On the right, you'll pass a beautiful home set amid a large, grassy lawn. This is the former Wilcox Estate, used in the filming of the TV mini-series "The Thorn Birds." A bit further down the road, you'll come to the parking area for Hanalei Pier and Black Pot Park.
Hanalei Pier itself has been used in numerous films, but it and the adjoining beach will forever be associated with one motion picture, Rogers and Hammerstein's "South Pacific."
The beach on either side of the pier was the main filming location for most of the beach scenes involving the sailors led by Luther Billis, played by Ray Walston. It was here that Juanita Hall as Bloody Mary, with voice dubbed by Mary Martin, sang the song about the mysterious island Bali Hai.
Back on the highway, you'll soon find yourself in the business district of Hanalei Town. Hanalei Town is part surfer town, part vacation home to the rich and famous, part New Age, part old Hawaii, and part the hippie culture of the 1960s. Nowhere on Kauai will you see such an interesting group of locals intermixing with visitors on a daily basis.
You can walk the length of town in about half an hour, but it will take you a lot longer to explore all that the town has to offer.
In Hanalei, you'll find a wide assortment of restaurants for almost every taste and price range, from burgers and pizza to seafood and Polynesian cuisine.
Hanalei also has some great shopping. The most interesting stop is at historic Ching Young Village, which offers several unusual shops.
If there has been raining recently be sure to look at the mountains that form the backdrop of the town. Namolokama Mountain is said to have up to 23 waterfalls, which can be seen from town after a heavy rain.
The way out of Hanalei takes you around the far end of Hanalei Bay and up the cliff. Just past the 4-mile marker, you'll likely see cars parked along the side of the road. These belong to folks who have decided to take the short hike 150 feet down to one of Kauai's most beautiful beaches, Lumahai Beach. This beach is not for swimming. The surf is dangerous, especially in winter, and strong currents and undertow are present year-round. The eastern end of the beach, reached via the path from the cliff, is the most stunning, especially when waves are crashing against the rocks that extend from the far eastern point of the beach.
This beach also was in the movie "South Pacific" and bears the nickname of "nurses' beach" because this is where Ensign Nellie Forbush, played by Mitzi Gaynor, "wash(ed) that man right out of my hair."
Other North Shore Beaches
Continuing west from Lumahai Beach, you're in for more beautiful North Shore beaches: Wainiha, Kepuhi, and Tunnels.
Kepuhi Beach is home to the only resort west of Princeville, the Hanalei Colony Resort and is a great place to stop and eat. The resort has a good restaurant that is open for lunch and dinner called Mediterranean Gourmet and a gallery/coffee shop called the Napali Art Gallery & Coffee Shop if you'd like a lighter meal.
Tunnels Beach, aka Makua Beach, is one of the best places to snorkel in Hawaii. But parking for this beach is very difficult. Tunnels Beach is connected to the next beach to its west, Haena Beach. It's directly opposite the Maniniholo Dry Cave on the left side of the road. Haena Beach has a park with restrooms, showers, and picnic tables, and a large parking lot. There is no reef protecting Haena Beach, so the surf can be dangerous, with powerful shore breaks and rip currents.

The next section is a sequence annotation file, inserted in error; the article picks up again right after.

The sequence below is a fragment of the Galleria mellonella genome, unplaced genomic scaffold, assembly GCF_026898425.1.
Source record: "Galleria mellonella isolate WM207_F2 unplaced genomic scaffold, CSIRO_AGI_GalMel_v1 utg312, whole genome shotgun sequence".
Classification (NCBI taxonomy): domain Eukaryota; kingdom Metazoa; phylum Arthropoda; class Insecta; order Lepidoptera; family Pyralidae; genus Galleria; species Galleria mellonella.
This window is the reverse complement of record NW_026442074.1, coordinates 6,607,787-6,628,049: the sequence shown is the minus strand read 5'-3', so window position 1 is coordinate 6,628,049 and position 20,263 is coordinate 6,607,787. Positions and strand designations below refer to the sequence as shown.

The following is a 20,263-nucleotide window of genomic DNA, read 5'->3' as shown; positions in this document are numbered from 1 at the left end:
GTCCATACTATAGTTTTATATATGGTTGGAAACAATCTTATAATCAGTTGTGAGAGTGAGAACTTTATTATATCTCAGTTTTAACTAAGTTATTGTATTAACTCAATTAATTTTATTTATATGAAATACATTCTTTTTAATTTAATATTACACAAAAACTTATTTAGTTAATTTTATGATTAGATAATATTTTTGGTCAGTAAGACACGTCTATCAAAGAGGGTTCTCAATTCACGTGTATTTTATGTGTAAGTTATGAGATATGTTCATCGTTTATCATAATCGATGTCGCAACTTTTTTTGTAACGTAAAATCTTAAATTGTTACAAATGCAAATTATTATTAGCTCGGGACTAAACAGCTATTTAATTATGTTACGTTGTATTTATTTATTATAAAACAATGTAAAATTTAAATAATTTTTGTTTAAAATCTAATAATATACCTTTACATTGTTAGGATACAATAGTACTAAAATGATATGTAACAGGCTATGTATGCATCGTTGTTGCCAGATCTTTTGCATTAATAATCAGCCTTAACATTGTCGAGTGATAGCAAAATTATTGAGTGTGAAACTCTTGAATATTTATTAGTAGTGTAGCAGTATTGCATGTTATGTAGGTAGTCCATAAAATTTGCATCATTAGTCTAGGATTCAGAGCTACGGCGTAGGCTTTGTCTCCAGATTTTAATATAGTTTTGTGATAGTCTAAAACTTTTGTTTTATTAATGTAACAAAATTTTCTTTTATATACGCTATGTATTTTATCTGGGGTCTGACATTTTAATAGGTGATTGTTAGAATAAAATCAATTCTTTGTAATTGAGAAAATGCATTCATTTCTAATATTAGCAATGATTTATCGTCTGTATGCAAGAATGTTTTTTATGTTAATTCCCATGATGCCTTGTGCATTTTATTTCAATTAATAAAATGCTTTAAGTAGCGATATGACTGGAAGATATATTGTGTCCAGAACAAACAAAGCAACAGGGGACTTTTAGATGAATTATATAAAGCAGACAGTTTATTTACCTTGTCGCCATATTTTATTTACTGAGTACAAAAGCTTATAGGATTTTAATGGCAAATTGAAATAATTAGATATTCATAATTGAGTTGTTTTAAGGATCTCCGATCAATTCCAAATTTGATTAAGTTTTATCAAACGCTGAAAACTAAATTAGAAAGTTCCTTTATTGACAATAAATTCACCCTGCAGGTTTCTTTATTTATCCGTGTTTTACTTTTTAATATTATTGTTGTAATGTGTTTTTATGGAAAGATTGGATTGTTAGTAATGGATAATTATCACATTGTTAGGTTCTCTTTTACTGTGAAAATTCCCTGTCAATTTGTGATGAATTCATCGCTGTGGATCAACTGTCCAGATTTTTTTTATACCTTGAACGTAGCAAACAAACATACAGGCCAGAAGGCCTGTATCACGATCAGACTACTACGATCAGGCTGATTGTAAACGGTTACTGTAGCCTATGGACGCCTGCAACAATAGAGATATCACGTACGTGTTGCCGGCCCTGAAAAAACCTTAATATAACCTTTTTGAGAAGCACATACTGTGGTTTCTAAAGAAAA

Past Haena Beach, look for the entrance sign to Limahuli Garden on your left. Park at the visitors center. Limahuli Garden is part of the National Tropical Botanical Garden, which is dedicated to discovering, saving, and studying the world's tropical plants and sharing what is learned.
Limahuli Garden and Preserve is in the Lawai Valley. The garden is back-dropped by the majestic Makana Mountain and overlooks the Pacific Ocean. In Hawaiian, the name "Limahuli" means "turning hands," which recognizes the ancient Hawaiians who built agricultural terraces out of lava rock and planted cultivars of kalo (taro), an important cultural food crop.
The plant collections at Limahuli Garden focus on the beauty of plants that are native to Hawaii and/or culturally significant to Hawaiians. They include endemic Hawaiian species, plants introduced by the early Polynesian voyagers, as well as culturally important plants that were introduced during the plantation era starting in the mid-1800s.
Haena State Park
As you leave Limahuli Garden, the road dips down and you'll drive across a small stream. You have reached the end of your journey and the end of the road at the 230-acre Haena State Park.
Haena State Park is one of Kauai's most popular parks for both locals and visitors. Near the overflow parking lot is a jungle that includes Taylor Camp, a "clothing-optional, pot-friendly tree house village," which sat on land owned by actress Elizabeth Taylor's brother, Howard, from 1969 to 1977. The tree houses and village are long gone, but telltale signs of it can still be seen throughout the jungle. When you emerge from the jungle you will find yourself on the beach, an especially beautiful place at sunrise.
Kee Beach and the Kalalau Trail
Haena State Park is best known for two things: Kee Beach and the start of the Kalalau Trail.
Kee Beach is a busy, lifeguard protected beach that is a favorite for family gatherings, shore fishing, snorkeling, and swimming in the summer because of its reef-protected lagoon. In the winter the surf picks up, and high waves and unpredictable currents make this an often dangerous spot for water activities.
The area surrounding the beach is a lush, dense tropical rainforest with numerous ironwood trees, coconut palms, ti plants, and guava trees. On a clear day, the beach offers stunning views of the Na Pali Coast.
While the beach is most popular with local residents, the end of the road for many visitors marks the beginning of a hike on the Kalalau Trail.
The Kalalau Trail provides the only land access to the Na Pali Coast from Haena to the Kalalau Valley. The trail, which begins at Kee Beach with an initially steep, and often slippery, rocky incline, crosses five major valleys before ending at Kalalau Beach.
The hike can be challenging and often slippery and dangerous, especially for those who decide to proceed past Hanakapi'ai Beach. A special-use permit is required to hike past Hanakapiai, and camping permits are required for Hanakoa and Kalalau valleys.
Hiking at a steady pace, Hanakapiai can be reached in about two hours. After crossing the Hanakapiai Stream, you can proceed inland and hike another 1.8 miles up-valley to the 300-foot Hanakapiai Falls if you have the energy.